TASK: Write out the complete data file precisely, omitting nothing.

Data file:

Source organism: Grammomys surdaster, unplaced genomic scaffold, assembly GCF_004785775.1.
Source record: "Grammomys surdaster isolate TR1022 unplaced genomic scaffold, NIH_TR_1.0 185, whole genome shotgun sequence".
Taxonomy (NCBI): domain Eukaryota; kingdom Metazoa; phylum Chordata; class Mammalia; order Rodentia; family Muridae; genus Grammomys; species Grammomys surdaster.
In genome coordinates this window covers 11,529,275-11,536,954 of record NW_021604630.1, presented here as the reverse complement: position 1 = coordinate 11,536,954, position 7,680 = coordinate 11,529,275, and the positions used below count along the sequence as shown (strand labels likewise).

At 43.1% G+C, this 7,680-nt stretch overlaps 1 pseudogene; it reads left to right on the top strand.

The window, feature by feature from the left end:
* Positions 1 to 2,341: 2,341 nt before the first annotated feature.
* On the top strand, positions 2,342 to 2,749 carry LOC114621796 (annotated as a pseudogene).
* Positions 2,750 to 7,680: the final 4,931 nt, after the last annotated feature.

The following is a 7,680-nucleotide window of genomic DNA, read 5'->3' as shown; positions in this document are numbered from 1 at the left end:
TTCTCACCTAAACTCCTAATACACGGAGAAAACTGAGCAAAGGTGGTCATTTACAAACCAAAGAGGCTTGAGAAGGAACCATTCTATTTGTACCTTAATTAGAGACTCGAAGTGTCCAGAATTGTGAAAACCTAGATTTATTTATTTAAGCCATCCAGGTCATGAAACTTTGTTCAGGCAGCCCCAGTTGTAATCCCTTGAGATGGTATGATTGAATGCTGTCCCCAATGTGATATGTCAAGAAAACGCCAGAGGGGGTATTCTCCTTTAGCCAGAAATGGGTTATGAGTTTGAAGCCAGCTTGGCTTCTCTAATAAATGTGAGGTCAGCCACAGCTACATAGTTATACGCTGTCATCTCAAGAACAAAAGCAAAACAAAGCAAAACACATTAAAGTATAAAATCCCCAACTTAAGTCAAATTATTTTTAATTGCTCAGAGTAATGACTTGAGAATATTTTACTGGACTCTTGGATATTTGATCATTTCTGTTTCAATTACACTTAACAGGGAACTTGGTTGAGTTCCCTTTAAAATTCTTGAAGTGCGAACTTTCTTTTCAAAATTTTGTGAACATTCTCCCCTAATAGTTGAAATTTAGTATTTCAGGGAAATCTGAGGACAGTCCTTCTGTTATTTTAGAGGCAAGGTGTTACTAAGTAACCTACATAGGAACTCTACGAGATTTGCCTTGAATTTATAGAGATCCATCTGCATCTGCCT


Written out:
Source organism: Grammomys surdaster, unplaced genomic scaffold, assembly GCF_004785775.1.
Source record: "Grammomys surdaster isolate TR1022 unplaced genomic scaffold, NIH_TR_1.0 185, whole genome shotgun sequence".
Taxonomy (NCBI): domain Eukaryota; kingdom Metazoa; phylum Chordata; class Mammalia; order Rodentia; family Muridae; genus Grammomys; species Grammomys surdaster.
In genome coordinates this window covers 11,529,275-11,536,954 of record NW_021604630.1, presented here as the reverse complement: position 1 = coordinate 11,536,954, position 7,680 = coordinate 11,529,275, and the positions used below count along the sequence as shown (strand labels likewise).

At 43.1% G+C, this 7,680-nt stretch overlaps 1 pseudogene; it reads left to right on the top strand.

The window, feature by feature from the left end:
* Positions 1 to 2,341: 2,341 nt before the first annotated feature.
* On the top strand, positions 2,342 to 2,749 carry LOC114621796 (annotated as a pseudogene).
* Positions 2,750 to 7,680: the final 4,931 nt, after the last annotated feature.

The following is a 7,680-nucleotide window of genomic DNA, read 5'->3' as shown; positions in this document are numbered from 1 at the left end:
TTCTCACCTAAACTCCTAATACACGGAGAAAACTGAGCAAAGGTGGTCATTTACAAACCAAAGAGGCTTGAGAAGGAACCATTCTATTTGTACCTTAATTAGAGACTCGAAGTGTCCAGAATTGTGAAAACCTAGATTTATTTATTTAAGCCATCCAGGTCATGAAACTTTGTTCAGGCAGCCCCAGTTGTAATCCCTTGAGATGGTATGATTGAATGCTGTCCCCAATGTGATATGTCAAGAAAACGCCAGAGGGGGTATTCTCCTTTAGCCAGAAATGGGTTATGAGTTTGAAGCCAGCTTGGCTTCTCTAATAAATGTGAGGTCAGCCACAGCTACATAGTTATACGCTGTCATCTCAAGAACAAAAGCAAAACAAAGCAAAACACATTAAAGTATAAAATCCCCAACTTAAGTCAAATTATTTTTAATTGCTCAGAGTAATGACTTGAGAATATTTTACTGGACTCTTGGATATTTGATCATTTCTGTTTCAATTACACTTAACAGGGAACTTGGTTGAGTTCCCTTTAAAATTCTTGAAGTGCGAACTTTCTTTTCAAAATTTTGTGAACATTCTCCCCTAATAGTTGAAATTTAGTATTTCAGGGAAATCTGAGGACAGTCCTTCTGTTATTTTAGAGGCAAGGTGTTACTAAGTAACCTACATAGGAACTCTACGAGATTTGCCTTGAATTTATAGAGATCCATCTGCATCTGCCT